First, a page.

South Africa

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Alan Toth (South Africa 2010-12) Goes Free With Posh Corps
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Peace Corps vs Posh Corps

Alan Toth (South Africa 2010-12) Goes Free With Posh Corps

Three years ago, I started working on the Posh Corps project. The idea was simple: to discuss the modern Peace Corps experience honestly. I wanted to cut through the mythology and the marketing, and capture the experience of volunteering in a rapidly changing world. I spent three months in South Africa shooting the film. I returned to the United States and spent six months editing the film. In 2014, I started selling the film and screening it around the country. By the end of 2015, Posh Corps sales had almost recovered the production costs, and I started thinking about making a change. Today, if you visit poshcorps.com, you’ll find that all the feature films on the site are free. In fact, almost everything on poshcorps.com is now free, with theexception of licenses. I still ask people to pay for public screenings and educational licenses, as this helps cover the costs . . .

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Peace Corps vs Posh Corps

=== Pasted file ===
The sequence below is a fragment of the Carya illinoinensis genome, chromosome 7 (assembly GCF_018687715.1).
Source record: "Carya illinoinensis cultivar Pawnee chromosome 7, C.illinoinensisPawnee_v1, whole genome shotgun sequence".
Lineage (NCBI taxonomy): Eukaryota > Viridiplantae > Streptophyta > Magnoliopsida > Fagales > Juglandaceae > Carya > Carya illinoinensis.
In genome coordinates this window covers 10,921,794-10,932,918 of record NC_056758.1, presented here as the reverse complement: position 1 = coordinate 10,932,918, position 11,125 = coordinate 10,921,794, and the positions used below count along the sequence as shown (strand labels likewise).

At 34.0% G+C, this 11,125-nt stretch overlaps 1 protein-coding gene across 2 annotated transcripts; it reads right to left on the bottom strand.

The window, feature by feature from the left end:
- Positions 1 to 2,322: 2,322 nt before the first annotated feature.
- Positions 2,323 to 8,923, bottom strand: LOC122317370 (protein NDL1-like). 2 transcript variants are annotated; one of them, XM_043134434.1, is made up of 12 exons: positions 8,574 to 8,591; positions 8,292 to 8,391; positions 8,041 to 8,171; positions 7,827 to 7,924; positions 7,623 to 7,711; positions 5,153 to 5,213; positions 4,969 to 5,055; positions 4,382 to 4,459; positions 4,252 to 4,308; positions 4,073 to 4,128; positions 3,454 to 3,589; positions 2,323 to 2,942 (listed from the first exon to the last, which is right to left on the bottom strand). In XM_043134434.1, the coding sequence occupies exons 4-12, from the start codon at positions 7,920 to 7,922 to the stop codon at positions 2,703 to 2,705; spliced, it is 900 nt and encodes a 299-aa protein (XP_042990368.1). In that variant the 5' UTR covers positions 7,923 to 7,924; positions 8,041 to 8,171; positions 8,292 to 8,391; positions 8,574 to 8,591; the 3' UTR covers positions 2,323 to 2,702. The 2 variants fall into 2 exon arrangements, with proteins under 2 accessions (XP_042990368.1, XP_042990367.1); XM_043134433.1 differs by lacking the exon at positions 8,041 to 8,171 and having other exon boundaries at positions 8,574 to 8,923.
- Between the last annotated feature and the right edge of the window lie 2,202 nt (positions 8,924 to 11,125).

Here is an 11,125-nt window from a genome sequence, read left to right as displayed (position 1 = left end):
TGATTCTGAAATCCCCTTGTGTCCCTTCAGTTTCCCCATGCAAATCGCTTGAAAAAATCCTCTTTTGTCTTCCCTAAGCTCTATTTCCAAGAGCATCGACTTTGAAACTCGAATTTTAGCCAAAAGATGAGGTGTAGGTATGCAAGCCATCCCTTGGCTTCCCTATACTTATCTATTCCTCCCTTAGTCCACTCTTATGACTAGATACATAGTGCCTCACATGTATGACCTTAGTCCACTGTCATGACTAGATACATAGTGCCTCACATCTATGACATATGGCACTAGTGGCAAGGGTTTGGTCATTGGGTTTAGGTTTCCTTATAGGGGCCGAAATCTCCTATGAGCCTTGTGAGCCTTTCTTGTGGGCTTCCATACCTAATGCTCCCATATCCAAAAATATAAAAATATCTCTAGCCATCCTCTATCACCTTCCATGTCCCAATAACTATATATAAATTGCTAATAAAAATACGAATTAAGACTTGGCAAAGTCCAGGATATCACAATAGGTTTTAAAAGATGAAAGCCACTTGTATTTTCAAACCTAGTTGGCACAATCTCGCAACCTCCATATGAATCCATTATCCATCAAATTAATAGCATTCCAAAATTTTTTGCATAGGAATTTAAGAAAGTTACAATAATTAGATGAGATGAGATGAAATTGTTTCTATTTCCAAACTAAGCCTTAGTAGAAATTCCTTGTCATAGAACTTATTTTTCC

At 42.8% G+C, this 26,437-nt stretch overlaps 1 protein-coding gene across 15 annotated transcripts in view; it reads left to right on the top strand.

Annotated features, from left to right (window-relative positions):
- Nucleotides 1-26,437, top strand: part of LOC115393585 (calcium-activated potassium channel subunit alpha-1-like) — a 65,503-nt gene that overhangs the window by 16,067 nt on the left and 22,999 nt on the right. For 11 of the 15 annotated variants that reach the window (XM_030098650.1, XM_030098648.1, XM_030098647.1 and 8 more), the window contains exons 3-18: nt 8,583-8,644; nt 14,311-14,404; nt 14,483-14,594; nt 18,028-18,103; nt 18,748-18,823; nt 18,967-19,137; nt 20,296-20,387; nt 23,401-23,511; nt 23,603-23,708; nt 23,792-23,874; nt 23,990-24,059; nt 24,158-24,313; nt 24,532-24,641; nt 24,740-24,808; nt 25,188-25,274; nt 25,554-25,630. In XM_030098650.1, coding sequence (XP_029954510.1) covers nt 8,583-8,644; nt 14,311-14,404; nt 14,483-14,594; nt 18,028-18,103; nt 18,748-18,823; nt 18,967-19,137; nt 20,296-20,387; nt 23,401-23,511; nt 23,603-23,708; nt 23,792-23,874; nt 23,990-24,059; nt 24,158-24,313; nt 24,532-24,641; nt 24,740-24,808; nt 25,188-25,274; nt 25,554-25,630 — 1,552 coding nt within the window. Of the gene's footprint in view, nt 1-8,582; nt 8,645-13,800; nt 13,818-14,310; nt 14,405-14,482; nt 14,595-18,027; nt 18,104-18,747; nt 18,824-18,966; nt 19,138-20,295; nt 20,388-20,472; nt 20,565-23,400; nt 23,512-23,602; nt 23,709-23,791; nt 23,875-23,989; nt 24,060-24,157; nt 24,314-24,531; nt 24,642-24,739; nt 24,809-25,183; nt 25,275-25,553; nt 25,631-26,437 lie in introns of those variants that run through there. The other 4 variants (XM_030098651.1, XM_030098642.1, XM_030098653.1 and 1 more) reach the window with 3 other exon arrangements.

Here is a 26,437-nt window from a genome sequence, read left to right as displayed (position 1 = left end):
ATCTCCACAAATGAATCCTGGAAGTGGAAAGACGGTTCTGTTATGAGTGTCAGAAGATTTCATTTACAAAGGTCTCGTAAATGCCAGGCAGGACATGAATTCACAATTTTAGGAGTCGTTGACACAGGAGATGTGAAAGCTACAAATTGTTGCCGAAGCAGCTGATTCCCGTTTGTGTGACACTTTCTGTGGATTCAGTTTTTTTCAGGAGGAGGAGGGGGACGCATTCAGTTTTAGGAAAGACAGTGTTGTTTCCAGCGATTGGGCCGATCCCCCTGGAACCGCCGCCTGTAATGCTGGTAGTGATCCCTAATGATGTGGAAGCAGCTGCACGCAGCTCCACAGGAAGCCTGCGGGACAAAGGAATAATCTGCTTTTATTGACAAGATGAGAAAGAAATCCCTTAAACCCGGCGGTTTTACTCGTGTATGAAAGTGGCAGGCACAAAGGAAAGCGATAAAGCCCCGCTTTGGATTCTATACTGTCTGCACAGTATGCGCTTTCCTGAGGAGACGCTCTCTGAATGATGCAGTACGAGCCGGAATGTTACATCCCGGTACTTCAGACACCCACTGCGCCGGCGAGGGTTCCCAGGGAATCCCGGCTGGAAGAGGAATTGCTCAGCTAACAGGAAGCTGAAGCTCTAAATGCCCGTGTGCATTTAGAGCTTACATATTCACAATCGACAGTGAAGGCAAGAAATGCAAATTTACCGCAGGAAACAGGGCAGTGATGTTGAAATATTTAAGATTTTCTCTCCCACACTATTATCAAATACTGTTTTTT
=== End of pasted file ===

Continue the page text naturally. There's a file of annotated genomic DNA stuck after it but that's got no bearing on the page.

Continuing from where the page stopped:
In the mail the other day I received a CD documentary film about the Peace Corps entitled, Posh Corps. The video was new to me, but it turned out that the documentary has been around for a year, and there have been several showings in California. I was out of the loop. The video focuses on Peace Corps Volunteers serving in South Africa in recent years. The disk also contains interviews with RPCVs who were in Asia, West Africa and Eastern Europe. Those interviews focus on the struggle that PCVs have in coming home. I see a lot of material produced by RPCVs, mostly books, but I was really impressed by what the director, producer and editor Alan Toth has achieved with this film. Alan was in South Africa from 2010-12. Today he works at a non-profit documentary production company in the San Francisco Bay area. Posh Corps is his . . .

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